Jonathan Seegar was born in 1803 and died in 1873. Thus he lived the allotted period and certainly did his part toward the biblical injunction about multiplying and replenishing the earth. He was ‘‘one in a thousand,'' when it came to coping with difficulties, and although stern, and his word was law, he was a provident father who had the best interests of his children at heart, and none of his children were turned out to shift for themselves because adversity pursued his domestic affairs and because all his wives were short-lived.

The late Jasper Newton Seegar was raised on the Pleasant township farm which became his estate at his death. When the brick was burned on the farm from which that old-fashioned homestead was built, he hauled water in barrels, although he was so small a boy that he did not wear trousers and wore only a ‘‘tow linen slip'' as his garment. It was an old-time custom to make and burn brick on the farm, and Jonathan Seegar made the brick for the court house that was razed to make room for the present structure. It had to be hauled over the "forty foot pitch," but it was down hill from the Seegar farm to Marion. The Seegar farm was well improved in the day of Jonathan Seegar, and when his son came into possession of it he had the same general policy, and as road superintendent of the Chapel Pike alongside this farm, Mr. Seegar exerted an influence all along the highways, and had pride in the fact that all were well kept farms—the most attractive highway in Grant county. "All Grant County a Park" was his policy along this roadway.

On October 22, 1865, Mr. Jasper Seegar married Lydia Frazier (See chapter on Antebellum Society). Mrs. Seegar relates that the night she was born, February 9, 1844, her father, Nathan Way Frazier, was en- route to Cincinnati with a wagon and was relieved of all his money, $60, at a "half-way" house, but as he had in his wagon produce such as pork and lard, he went on to market and brought back a load of merchandise in exchange, although not all he had planned, because he had lost his ready money. Nathan Way Frazier, whose name will live in Grant county history on account of the "Frazier Farm,'' adjoining Matter Park, was born in North Carolina, October 1, 1808, and was a son of Abel and Lydia (Way) Frazier. The parents emigrated to Wayne county, Indiana, when he was a baby, and they walked and took turns riding a mule and carrying their small son with them. They were Quakers and it was slavery which caused them to migrate from North Carolina.

When he was nineteen Mr. Frazier was married in Wayne county to Mary Turner, and like Jonathan Seegar he located in Grant almost as soon as the government land was on the market. The children born to the first marriage were Charlotte Jane, John Turner, James Morrison, and Ruth Ann Frazier. Mr. Frazier's second wife was Martha, daughter of Martin and Mary (O'Dell) Boots (see chapter "From Savagery to Civilization'') and their children were: Sarah, Lydia, Monroe, Francis, and Matilda Frazier.

It is not straining a point to say that the marriage of Jasper N. Seegar and Lydia Frazier was the union of two of the "first families of Grant county.'' Aside from a short residence in Iowa, and a few years on the Frazier farm, they always lived on the Seegar farm in Pleasant until March 1, 1897, when they abandoned farming and lived in Marion. Mr. Seegar's death occurred November 18, 1903, and while Mrs. Seegar owns the farm, she continues her residence in town. Three children were born to their marriage: Viola Nellie, widow of A. W. Friermood, has one daughter, Lucile Friermood, and two step-sons, Roger F. and Glen O. Friermood; Frank Frazier Seegar married Carrie E. Wall (See Wall family) has four daughters—Helen, Dorothy, Mildred and Miriam; Helen Gertrude, who married R. A. Heavilin, has two children, Marguerite and John Seegar Heavilin. Mrs. Seegar has one son and one grandson in her family of ten, and while the two daughters live in Marion, the son is in the hardware business at Greentown. It was the policy of Mr. and Mrs. Seegar to afford their children the best possible education. Mrs. Friermood was a music teacher before her marriage, while Frank F. Seegar and Mrs. Heavilin were public school teachers in their early experience. It was no hardship for the parents to practice self-denial when it meant future efficiency on the part of their children. While Mrs. Seegar has her permanent home with Mrs. Friermood, she is free to visit all her children, and spends considerable time in travel. She is always interested in the welfare of the community.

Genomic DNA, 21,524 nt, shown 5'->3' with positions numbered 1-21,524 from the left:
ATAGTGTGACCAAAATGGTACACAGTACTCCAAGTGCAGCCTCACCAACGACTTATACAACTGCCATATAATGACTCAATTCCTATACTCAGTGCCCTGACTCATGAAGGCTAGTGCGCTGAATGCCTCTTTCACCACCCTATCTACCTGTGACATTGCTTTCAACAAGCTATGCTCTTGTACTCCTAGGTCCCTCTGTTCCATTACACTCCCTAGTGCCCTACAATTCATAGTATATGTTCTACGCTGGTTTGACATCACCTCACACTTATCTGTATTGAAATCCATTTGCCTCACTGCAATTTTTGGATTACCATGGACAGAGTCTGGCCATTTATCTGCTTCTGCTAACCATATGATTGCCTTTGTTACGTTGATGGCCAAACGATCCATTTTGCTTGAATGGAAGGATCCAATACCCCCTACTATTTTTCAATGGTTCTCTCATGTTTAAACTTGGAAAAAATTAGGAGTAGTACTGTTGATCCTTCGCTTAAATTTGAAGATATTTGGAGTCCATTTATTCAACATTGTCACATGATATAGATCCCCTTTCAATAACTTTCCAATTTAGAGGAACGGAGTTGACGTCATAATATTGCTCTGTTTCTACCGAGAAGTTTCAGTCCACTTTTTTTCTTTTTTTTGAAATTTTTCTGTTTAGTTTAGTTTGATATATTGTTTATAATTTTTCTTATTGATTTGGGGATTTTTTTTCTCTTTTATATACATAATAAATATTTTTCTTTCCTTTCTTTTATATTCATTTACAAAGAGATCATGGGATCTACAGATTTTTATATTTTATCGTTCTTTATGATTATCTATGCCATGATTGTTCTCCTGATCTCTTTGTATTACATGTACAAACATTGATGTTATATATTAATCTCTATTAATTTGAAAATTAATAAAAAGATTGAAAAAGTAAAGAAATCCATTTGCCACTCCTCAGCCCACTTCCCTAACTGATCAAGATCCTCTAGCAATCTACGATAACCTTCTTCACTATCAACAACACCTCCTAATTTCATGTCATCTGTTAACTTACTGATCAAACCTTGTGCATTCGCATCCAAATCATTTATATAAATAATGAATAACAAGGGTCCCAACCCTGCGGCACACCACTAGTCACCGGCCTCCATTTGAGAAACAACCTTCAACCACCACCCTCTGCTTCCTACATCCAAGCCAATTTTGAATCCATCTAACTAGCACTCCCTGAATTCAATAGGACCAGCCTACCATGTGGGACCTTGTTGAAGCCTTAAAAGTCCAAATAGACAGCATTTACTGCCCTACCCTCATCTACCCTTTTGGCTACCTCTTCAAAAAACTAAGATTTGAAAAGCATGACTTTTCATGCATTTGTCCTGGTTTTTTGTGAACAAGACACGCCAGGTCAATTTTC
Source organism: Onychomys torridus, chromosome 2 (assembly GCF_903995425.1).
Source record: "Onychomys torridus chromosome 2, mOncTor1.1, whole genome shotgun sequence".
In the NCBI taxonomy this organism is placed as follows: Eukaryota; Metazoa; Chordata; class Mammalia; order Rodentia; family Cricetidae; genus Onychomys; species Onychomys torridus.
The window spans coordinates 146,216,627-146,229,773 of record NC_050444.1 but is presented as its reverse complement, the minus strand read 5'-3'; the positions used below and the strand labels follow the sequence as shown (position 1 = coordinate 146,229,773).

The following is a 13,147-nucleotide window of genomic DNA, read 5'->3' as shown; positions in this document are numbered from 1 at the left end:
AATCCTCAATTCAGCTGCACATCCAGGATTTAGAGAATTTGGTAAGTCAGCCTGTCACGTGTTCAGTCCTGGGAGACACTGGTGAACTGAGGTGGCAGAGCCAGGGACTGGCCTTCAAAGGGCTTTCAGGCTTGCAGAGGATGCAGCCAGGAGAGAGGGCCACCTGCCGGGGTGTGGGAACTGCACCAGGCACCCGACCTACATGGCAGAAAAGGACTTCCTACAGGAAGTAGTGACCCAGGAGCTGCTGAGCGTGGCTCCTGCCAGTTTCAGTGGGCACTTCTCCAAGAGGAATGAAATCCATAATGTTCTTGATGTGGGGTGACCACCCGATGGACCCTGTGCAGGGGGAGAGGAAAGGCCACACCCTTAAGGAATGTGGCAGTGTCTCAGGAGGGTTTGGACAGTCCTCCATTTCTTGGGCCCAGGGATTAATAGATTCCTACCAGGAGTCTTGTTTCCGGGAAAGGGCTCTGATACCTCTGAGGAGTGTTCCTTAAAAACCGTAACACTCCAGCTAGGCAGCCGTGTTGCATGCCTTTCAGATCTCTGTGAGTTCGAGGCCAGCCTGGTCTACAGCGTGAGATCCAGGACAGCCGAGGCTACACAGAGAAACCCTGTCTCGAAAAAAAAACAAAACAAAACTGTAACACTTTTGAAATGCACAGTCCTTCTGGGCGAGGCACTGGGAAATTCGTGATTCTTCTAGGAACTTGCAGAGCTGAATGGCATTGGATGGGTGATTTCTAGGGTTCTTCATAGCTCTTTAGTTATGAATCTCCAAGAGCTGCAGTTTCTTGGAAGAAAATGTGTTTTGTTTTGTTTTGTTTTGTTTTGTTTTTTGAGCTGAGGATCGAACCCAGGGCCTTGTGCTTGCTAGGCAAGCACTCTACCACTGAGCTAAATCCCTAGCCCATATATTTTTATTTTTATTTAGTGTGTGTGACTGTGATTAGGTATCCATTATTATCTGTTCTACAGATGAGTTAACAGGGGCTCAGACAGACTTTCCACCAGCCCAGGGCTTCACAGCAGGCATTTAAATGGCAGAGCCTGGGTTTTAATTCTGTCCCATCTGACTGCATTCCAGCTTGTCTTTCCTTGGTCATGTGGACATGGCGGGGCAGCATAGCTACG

The late Mr. Seegar was among the first volunteers of the Union army, going out in the three months service in 1861. Later, when he veteranized, he was transferred from the Eighth Indiana to the Thirty- fourth. Resigning, on account of ill health, as lieutenant in Company F, he later re-enlisted in the Eighth Regiment and remained with his regiment until all were discharged in July, 1865, at the close of the war. While he escaped gun shot wounds, he lost his health from exposure in the field, and it shortened his days. He was past commander of General Shunk G. A. R. Post of the Grand Army, and Mrs. Seegar is past president and for several years has been secretary of the Women's Relief Corps, the organization of women which always cooperates with the "boys in blue" who are now so rapidly answering the last bugle call and joining the army of the worthy on the other side of the mystical river. Like other women of her age Mrs. Seegar looks forward to a reunion with those she has known on earth. There are few persons now living who are more intimately identified with the early history of Grant county than Mrs. Lydia Frazier Seegar. She was glad to remember each of her children with a copy of the Centennial History.